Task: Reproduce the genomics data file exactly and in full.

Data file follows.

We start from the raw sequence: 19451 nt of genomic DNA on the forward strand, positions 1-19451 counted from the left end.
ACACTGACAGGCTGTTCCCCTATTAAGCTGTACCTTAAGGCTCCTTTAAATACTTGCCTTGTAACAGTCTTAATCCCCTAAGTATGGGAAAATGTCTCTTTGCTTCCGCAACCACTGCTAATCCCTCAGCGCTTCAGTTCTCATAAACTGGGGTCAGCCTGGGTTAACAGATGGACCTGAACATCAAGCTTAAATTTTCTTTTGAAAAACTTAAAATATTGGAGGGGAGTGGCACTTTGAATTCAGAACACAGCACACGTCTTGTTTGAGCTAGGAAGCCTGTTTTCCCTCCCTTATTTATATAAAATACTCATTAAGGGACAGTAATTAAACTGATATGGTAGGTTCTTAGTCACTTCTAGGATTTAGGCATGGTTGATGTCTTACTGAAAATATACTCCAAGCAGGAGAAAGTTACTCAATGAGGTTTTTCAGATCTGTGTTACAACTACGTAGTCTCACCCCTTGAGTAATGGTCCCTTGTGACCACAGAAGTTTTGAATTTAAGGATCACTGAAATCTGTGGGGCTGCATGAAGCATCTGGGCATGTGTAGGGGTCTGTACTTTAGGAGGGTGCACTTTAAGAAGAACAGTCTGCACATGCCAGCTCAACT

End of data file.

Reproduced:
We start from the raw sequence: 19451 nt of genomic DNA on the forward strand, positions 1-19451 counted from the left end.
ACACTGACAGGCTGTTCCCCTATTAAGCTGTACCTTAAGGCTCCTTTAAATACTTGCCTTGTAACAGTCTTAATCCCCTAAGTATGGGAAAATGTCTCTTTGCTTCCGCAACCACTGCTAATCCCTCAGCGCTTCAGTTCTCATAAACTGGGGTCAGCCTGGGTTAACAGATGGACCTGAACATCAAGCTTAAATTTTCTTTTGAAAAACTTAAAATATTGGAGGGGAGTGGCACTTTGAATTCAGAACACAGCACACGTCTTGTTTGAGCTAGGAAGCCTGTTTTCCCTCCCTTATTTATATAAAATACTCATTAAGGGACAGTAATTAAACTGATATGGTAGGTTCTTAGTCACTTCTAGGATTTAGGCATGGTTGATGTCTTACTGAAAATATACTCCAAGCAGGAGAAAGTTACTCAATGAGGTTTTTCAGATCTGTGTTACAACTACGTAGTCTCACCCCTTGAGTAATGGTCCCTTGTGACCACAGAAGTTTTGAATTTAAGGATCACTGAAATCTGTGGGGCTGCATGAAGCATCTGGGCATGTGTAGGGGTCTGTACTTTAGGAGGGTGCACTTTAAGAAGAACAGTCTGCACATGCCAGCTCAACT